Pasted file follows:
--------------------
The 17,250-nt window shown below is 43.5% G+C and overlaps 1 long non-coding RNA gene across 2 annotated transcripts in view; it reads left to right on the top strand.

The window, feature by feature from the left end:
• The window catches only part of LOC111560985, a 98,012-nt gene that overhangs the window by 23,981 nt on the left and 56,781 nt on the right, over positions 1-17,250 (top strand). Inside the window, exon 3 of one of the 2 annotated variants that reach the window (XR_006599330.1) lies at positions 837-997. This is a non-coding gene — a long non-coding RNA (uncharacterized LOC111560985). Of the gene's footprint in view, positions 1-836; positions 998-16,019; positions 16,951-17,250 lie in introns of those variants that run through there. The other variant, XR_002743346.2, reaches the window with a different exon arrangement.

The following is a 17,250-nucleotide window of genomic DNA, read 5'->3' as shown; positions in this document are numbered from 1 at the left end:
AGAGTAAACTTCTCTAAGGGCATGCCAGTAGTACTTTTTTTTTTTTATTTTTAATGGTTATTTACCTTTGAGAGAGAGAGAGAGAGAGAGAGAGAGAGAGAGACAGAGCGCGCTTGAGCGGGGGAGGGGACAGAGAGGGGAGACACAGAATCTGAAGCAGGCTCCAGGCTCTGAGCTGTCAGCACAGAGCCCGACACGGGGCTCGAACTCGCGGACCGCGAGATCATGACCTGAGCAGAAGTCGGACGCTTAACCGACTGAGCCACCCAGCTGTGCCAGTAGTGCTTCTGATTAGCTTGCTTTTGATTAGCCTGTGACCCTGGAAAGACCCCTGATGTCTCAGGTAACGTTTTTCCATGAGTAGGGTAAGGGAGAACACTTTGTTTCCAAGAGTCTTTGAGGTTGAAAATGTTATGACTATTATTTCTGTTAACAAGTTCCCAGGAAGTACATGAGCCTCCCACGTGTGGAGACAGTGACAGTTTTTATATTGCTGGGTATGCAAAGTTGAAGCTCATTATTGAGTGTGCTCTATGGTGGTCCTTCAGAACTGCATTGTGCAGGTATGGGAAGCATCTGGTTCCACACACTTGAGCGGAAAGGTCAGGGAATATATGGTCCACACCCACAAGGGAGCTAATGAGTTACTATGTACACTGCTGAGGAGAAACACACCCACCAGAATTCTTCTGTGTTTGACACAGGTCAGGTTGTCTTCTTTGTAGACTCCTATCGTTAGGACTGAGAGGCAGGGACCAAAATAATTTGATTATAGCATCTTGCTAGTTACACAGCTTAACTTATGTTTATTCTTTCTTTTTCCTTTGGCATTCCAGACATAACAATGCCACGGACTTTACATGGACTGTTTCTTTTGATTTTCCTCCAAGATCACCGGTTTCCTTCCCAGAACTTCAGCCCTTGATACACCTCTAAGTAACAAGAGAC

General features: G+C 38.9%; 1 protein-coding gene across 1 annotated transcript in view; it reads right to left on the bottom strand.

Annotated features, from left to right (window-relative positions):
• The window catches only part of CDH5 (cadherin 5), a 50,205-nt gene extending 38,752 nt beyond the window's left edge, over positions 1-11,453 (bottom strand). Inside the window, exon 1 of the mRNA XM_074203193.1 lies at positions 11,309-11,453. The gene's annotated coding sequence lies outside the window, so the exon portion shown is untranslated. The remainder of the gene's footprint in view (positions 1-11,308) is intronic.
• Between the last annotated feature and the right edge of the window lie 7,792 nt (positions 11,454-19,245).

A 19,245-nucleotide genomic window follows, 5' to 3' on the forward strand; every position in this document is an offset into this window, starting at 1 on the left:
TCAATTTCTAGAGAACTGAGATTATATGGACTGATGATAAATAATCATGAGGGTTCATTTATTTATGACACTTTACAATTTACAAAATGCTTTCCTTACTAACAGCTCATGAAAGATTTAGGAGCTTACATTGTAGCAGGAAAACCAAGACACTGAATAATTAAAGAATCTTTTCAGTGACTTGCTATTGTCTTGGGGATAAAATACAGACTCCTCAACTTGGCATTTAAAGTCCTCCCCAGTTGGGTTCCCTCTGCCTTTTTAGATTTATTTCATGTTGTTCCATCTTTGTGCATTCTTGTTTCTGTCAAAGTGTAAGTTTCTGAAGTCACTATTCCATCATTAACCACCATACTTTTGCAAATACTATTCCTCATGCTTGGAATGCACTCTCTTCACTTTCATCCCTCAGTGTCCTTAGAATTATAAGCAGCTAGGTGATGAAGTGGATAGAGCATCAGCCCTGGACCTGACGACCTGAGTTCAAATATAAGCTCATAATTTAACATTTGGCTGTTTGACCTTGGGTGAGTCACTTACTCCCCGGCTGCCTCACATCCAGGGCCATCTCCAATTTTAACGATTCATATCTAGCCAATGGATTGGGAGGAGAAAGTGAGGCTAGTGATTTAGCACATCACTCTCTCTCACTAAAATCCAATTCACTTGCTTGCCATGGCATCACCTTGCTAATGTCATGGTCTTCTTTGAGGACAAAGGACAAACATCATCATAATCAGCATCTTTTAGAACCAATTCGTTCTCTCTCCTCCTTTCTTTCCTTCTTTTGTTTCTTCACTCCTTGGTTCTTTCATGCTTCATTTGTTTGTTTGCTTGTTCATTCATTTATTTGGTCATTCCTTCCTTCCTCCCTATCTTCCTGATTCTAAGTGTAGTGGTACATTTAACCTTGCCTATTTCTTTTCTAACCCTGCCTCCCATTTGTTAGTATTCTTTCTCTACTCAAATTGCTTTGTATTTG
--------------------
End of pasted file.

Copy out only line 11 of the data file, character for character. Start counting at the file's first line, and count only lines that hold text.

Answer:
TCAATTTCTAGAGAACTGAGATTATATGGACTGATGATAAATAATCATGAGGGTTCATTTATTTATGACACTTTACAATTTACAAAATGCTTTCCTTACTAACAGCTCATGAAAGATTTAGGAGCTTACATTGTAGCAGGAAAACCAAGACACTGAATAATTAAAGAATCTTTTCAGTGACTTGCTATTGTCTTGGGGATAAAATACAGACTCCTCAACTTGGCATTTAAAGTCCTCCCCAGTTGGGTTCCCTCTGCCTTTTTAGATTTATTTCATGTTGTTCCATCTTTGTGCATTCTTGTTTCTGTCAAAGTGTAAGTTTCTGAAGTCACTATTCCATCATTAACCACCATACTTTTGCAAATACTATTCCTCATGCTTGGAATGCACTCTCTTCACTTTCATCCCTCAGTGTCCTTAGAATTATAAGCAGCTAGGTGATGAAGTGGATAGAGCATCAGCCCTGGACCTGACGACCTGAGTTCAAATATAAGCTCATAATTTAACATTTGGCTGTTTGACCTTGGGTGAGTCACTTACTCCCCGGCTGCCTCACATCCAGGGCCATCTCCAATTTTAACGATTCATATCTAGCCAATGGATTGGGAGGAGAAAGTGAGGCTAGTGATTTAGCACATCACTCTCTCTCACTAAAATCCAATTCACTTGCTTGCCATGGCATCACCTTGCTAATGTCATGGTCTTCTTTGAGGACAAAGGACAAACATCATCATAATCAGCATCTTTTAGAACCAATTCGTTCTCTCTCCTCCTTTCTTTCCTTCTTTTGTTTCTTCACTCCTTGGTTCTTTCATGCTTCATTTGTTTGTTTGCTTGTTCATTCATTTATTTGGTCATTCCTTCCTTCCTCCCTATCTTCCTGATTCTAAGTGTAGTGGTACATTTAACCTTGCCTATTTCTTTTCTAACCCTGCCTCCCATTTGTTAGTATTCTTTCTCTACTCAAATTGCTTTGTATTTG